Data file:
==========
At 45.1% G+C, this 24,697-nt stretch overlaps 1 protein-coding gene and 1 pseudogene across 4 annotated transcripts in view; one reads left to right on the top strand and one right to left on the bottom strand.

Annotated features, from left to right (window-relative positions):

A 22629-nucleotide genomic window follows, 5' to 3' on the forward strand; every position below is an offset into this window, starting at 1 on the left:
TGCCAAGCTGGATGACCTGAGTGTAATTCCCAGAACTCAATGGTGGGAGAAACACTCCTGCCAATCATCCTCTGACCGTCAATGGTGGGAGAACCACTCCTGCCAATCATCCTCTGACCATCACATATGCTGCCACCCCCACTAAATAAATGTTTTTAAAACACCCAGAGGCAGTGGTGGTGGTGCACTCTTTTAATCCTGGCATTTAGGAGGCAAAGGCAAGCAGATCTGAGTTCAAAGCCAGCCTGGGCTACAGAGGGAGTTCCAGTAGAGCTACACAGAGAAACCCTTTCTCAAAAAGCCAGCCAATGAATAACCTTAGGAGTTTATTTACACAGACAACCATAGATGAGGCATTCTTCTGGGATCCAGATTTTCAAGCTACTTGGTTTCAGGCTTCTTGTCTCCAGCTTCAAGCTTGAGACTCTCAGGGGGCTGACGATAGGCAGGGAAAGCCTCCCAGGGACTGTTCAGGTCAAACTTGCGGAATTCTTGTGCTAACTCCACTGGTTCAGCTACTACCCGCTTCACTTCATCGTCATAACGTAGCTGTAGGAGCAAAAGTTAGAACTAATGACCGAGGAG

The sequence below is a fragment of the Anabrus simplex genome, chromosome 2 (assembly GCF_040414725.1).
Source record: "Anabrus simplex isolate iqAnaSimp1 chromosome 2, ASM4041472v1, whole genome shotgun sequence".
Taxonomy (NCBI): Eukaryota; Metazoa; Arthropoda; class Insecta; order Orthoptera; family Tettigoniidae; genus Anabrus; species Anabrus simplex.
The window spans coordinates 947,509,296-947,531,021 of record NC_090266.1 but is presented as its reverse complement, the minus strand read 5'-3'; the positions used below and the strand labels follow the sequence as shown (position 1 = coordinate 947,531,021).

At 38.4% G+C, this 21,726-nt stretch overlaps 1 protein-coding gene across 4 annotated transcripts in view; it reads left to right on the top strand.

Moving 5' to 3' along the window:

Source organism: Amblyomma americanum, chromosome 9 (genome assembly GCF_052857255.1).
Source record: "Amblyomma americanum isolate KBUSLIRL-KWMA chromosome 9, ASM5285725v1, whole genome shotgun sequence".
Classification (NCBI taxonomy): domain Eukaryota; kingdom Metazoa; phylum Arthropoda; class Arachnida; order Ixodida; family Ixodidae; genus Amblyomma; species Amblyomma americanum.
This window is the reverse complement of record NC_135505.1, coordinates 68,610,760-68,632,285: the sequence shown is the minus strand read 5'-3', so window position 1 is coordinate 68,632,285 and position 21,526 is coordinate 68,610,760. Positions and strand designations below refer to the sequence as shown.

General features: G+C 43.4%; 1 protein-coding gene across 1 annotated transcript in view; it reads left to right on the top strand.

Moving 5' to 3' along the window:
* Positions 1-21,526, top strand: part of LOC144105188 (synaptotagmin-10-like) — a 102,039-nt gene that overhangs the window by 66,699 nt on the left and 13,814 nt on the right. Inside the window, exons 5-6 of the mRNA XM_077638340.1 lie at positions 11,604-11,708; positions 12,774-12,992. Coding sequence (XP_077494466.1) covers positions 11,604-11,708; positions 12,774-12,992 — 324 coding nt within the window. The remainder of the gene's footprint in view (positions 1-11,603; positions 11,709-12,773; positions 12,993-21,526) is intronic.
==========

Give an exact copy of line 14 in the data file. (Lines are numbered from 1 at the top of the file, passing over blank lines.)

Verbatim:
This window is the reverse complement of record NC_135505.1, coordinates 68,610,760-68,632,285: the sequence shown is the minus strand read 5'-3', so window position 1 is coordinate 68,632,285 and position 21,526 is coordinate 68,610,760. Positions and strand designations below refer to the sequence as shown.